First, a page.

career culture

Meet the Author Creating Natural Hair Books For Black Girls

Natural hair is a term that is still relatively new in this new age of beauty, and more women of color from Latin and Black backgrounds are embracing their kinks and curls. We can’t walk past an aisle now without seeing over 20+ brands advertising their new products targeted to these naturalistas. It’s different than when we were growing up were perms, and hot irons were all we could find in the beauty aisle.

But with all of the acceptance of natural hair, we still see a younger generation being wrongly discriminated against for embracing their beautiful texture. Seventeen years old, Asia Simo was kicked off her cheer team for her natural texture, not fit into their standards. Young women and girls are still experiencing racial discrimination at ages as early as five years old. Making the younger generation opt against embracing their curls. But, Darcel Craft is creating a difference with her books. Darcel Craft is the author behind My Curly, Coily, Crown; I am Super and Mi Corona Rizada. She has authored three books used as teaching tools to empower young Black children to embrace their skin, hair, and culture. We had a chance to speak with the author on her journey and the inspiration behind bringing these ideas into our bookshelves.

When developing your book, My Curly, Coily Crown, what was the initial idea behind the book series?

My initial idea was to create a book that visually showcased the beauty and versatility of curly, coily, and kinky hair, in its natural state! Curly-haired girls are often faced with negative feelings towards their natural hair because it’s so “different” from what they see on Disney movies! I wanted to create a brand of Children’s book that focused on building confidence and cultural appreciation at a YOUNG AGE! I believe in planting the seed of self love early.

You also developed your stories in Spanish as well, why did you want to make these characters for Spanish speakers?

 Once I saw how well-received “My Curly, Coily Crown” was, I started wondering if Spanish-speaking girls were facing similar challenges, in terms of seeing their curly hair represented in Children’s books. I did some research and talked to several Mamas from various countries (Dominican Republic, Puerto Rico, Columbia, etc), and found there was a huge lack of representation for their daughters and sons, in Spanish Children’s Books. I partnered with Spanish translator, Natalia Sepúlveda, and “Mi Corona Rizada”  was born!

As a natural hair queen, what were key things to include in your story telling to make sure it felt authentic?

Well, having three kids, it’s challenging to find quick and easy hairstyles for them and myself! I wanted to include hairstyle ideas, in the story, for any parents who struggle with styling too! Including cultural pride and haircare tips was also key for me! I wanted to make sure I explained that curly hair doesn’t grow down like a certain snow queen, instead our hair grows out and up to the sky, like a beautiful sunflower!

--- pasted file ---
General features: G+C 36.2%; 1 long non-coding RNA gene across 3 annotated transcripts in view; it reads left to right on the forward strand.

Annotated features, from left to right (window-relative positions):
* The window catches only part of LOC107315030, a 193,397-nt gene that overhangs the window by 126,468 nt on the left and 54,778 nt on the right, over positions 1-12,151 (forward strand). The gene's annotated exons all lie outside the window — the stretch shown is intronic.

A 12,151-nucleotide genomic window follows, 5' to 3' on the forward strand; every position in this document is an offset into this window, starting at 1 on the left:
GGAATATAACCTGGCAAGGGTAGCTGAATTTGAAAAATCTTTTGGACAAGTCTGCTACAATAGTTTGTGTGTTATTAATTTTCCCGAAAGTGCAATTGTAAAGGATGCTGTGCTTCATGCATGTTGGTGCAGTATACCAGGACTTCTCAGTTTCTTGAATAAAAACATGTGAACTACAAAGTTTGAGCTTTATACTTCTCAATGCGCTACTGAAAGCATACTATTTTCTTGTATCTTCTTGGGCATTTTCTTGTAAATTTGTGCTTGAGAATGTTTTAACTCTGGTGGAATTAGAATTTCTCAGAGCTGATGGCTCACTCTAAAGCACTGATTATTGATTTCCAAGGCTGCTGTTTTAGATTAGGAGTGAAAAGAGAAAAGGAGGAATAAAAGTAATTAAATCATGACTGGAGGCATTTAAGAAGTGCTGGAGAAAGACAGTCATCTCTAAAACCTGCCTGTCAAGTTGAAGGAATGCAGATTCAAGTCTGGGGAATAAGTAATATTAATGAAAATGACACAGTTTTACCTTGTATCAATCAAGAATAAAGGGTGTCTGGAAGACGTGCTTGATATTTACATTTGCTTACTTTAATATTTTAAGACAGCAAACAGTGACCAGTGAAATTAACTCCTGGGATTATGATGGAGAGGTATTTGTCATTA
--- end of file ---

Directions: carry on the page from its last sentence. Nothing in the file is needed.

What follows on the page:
What was some of your favorite books growing up?

I loved books by Shel Silverstein and Roald Dahl, growing up! My favorite books were, “Where the Sidewalk ends”, “James and the Giant Peach”, and “Matilda”. And in the 90’s, I was borderline obsessed with the “Animorphs” series!

Advice for young authors who want to be authentic in their story telling?

Embrace and accept your awkwardness. All those unique attributes that make you feel you don’t fit in, embrace them fully. The more you practice doing that, the more in tune you will be with your voice, your story, your style. It will help you write and tell your story with greater clarity! Don’t be afraid to be vulnerable. People want and need authenticity. Most of all, just do it! Tell your story! Write that book! Start that blog! The time is now. And remember, no one can tell your story like you can. That’s what sets you apart and makes your work special!

To purchase and support the literary works of Darcel Craft, you can find them on her website at www.darcelbeingbooks.com and see more of her book tours and adventures via Instagram

2 comments

  1. I know Darcell and love her for the naturalist that she is but most of all for the love and care that she has for others. Most young women her age that are married with three young children do not have the time or concern for issues. Having had experienced the rejection of natural hair in the work place especially by African Americans and others, it is tough I walked around on the defense all the time and my natural salt and pepper was fierce. I endured the jeering looks and bold comments when I decided to go to work with a full blown out Afro with a deep part one day ( oh yes I was not hiding I had gotten encouraged and strength) a person asked me about my hair and my response was this is what I was born with just like you are wearing your natural hair I am wearing mine. Darcell’s book had given me that courage. I was 60 at this time. God bless Darcell and her beautiful family.

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